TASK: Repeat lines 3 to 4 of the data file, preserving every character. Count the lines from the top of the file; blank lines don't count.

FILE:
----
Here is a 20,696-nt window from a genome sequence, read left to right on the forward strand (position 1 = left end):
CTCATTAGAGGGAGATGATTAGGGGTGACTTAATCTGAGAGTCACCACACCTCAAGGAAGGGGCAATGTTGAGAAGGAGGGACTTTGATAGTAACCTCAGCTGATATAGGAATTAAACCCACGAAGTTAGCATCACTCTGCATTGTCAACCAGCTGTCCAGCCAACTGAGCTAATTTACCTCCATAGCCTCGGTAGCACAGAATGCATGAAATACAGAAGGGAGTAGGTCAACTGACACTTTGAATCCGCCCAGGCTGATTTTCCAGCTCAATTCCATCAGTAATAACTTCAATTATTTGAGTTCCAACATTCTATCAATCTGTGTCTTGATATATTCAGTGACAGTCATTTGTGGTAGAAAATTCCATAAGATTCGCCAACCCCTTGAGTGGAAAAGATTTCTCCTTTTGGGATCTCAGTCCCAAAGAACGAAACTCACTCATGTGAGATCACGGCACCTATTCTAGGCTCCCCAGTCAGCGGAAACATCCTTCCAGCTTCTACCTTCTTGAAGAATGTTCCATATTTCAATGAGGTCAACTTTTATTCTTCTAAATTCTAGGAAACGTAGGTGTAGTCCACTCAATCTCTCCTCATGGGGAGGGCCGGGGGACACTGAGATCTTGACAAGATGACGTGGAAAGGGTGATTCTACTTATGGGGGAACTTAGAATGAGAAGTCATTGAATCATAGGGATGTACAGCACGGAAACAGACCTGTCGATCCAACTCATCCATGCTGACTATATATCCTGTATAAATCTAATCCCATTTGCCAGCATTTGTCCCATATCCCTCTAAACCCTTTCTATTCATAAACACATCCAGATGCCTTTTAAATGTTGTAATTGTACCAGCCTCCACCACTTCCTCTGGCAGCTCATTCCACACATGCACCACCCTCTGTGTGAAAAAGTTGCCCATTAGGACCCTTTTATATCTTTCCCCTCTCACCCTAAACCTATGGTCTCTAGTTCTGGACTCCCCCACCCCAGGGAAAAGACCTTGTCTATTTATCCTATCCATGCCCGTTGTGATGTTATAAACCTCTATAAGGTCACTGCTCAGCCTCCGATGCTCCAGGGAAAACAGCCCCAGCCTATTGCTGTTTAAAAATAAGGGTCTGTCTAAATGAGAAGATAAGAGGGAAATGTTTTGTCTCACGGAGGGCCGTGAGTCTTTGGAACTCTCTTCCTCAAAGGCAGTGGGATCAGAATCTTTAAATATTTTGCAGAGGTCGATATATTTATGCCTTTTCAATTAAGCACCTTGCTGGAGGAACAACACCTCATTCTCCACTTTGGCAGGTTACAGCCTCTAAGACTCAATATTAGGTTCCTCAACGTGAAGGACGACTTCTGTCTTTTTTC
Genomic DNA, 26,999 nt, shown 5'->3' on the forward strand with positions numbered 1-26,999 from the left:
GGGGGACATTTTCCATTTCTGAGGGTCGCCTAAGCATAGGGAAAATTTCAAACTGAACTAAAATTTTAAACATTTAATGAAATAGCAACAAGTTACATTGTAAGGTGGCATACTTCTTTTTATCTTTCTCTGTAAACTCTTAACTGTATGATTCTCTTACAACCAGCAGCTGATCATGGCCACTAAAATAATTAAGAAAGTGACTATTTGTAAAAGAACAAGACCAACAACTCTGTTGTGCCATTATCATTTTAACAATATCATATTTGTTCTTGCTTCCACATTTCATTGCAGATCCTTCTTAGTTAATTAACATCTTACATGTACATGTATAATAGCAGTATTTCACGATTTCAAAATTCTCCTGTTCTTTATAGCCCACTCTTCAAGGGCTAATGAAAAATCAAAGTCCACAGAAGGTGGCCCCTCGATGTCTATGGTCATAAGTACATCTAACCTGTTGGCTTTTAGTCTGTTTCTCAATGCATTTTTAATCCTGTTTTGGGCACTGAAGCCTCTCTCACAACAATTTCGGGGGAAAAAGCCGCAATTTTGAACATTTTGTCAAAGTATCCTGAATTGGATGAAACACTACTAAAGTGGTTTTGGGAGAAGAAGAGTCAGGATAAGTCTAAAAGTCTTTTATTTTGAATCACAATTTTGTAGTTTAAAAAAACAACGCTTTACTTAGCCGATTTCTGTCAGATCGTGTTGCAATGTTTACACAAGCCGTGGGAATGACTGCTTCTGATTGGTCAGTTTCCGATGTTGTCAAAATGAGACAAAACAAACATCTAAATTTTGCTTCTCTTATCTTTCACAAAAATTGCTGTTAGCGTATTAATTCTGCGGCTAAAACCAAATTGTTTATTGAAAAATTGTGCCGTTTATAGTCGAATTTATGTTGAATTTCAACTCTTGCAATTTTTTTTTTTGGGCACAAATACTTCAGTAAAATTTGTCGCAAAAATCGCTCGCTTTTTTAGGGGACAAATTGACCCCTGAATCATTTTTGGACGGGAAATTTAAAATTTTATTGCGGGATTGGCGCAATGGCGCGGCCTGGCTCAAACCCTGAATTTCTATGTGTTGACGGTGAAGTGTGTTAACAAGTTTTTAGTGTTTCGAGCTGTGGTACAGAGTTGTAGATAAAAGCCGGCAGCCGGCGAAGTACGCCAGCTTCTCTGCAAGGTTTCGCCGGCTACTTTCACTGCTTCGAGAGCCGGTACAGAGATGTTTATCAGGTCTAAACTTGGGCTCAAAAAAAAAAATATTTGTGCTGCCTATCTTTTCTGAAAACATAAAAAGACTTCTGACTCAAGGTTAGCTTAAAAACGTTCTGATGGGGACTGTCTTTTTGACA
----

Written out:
Genomic DNA, 26,999 nt, shown 5'->3' on the forward strand with positions numbered 1-26,999 from the left:
GGGGGACATTTTCCATTTCTGAGGGTCGCCTAAGCATAGGGAAAATTTCAAACTGAACTAAAATTTTAAACATTTAATGAAATAGCAACAAGTTACATTGTAAGGTGGCATACTTCTTTTTATCTTTCTCTGTAAACTCTTAACTGTATGATTCTCTTACAACCAGCAGCTGATCATGGCCACTAAAATAATTAAGAAAGTGACTATTTGTAAAAGAACAAGACCAACAACTCTGTTGTGCCATTATCATTTTAACAATATCATATTTGTTCTTGCTTCCACATTTCATTGCAGATCCTTCTTAGTTAATTAACATCTTACATGTACATGTATAATAGCAGTATTTCACGATTTCAAAATTCTCCTGTTCTTTATAGCCCACTCTTCAAGGGCTAATGAAAAATCAAAGTCCACAGAAGGTGGCCCCTCGATGTCTATGGTCATAAGTACATCTAACCTGTTGGCTTTTAGTCTGTTTCTCAATGCATTTTTAATCCTGTTTTGGGCACTGAAGCCTCTCTCACAACAATTTCGGGGGAAAAAGCCGCAATTTTGAACATTTTGTCAAAGTATCCTGAATTGGATGAAACACTACTAAAGTGGTTTTGGGAGAAGAAGAGTCAGGATAAGTCTAAAAGTCTTTTATTTTGAATCACAATTTTGTAGTTTAAAAAAACAACGCTTTACTTAGCCGATTTCTGTCAGATCGTGTTGCAATGTTTACACAAGCCGTGGGAATGACTGCTTCTGATTGGTCAGTTTCCGATGTTGTCAAAATGAGACAAAACAAACATCTAAATTTTGCTTCTCTTATCTTTCACAAAAATTGCTGTTAGCGTATTAATTCTGCGGCTAAAACCAAATTGTTTATTGAAAAATTGTGCCGTTTATAGTCGAATTTATGTTGAATTTCAACTCTTGCAATTTTTTTTTTTGGGCACAAATACTTCAGTAAAATTTGTCGCAAAAATCGCTCGCTTTTTTAGGGGACAAATTGACCCCTGAATCATTTTTGGACGGGAAATTTAAAATTTTATTGCGGGATTGGCGCAATGGCGCGGCCTGGCTCAAACCCTGAATTTCTATGTGTTGACGGTGAAGTGTGTTAACAAGTTTTTAGTGTTTCGAGCTGTGGTACAGAGTTGTAGATAAAAGCCGGCAGCCGGCGAAGTACGCCAGCTTCTCTGCAAGGTTTCGCCGGCTACTTTCACTGCTTCGAGAGCCGGTACAGAGATGTTTATCAGGTCTAAACTTGGGCTCAAAAAAAAAAATATTTGTGCTGCCTATCTTTTCTGAAAACATAAAAAGACTTCTGACTCAAGGTTAGCTTAAAAACGTTCTGATGGGGACTGTCTTTTTGACA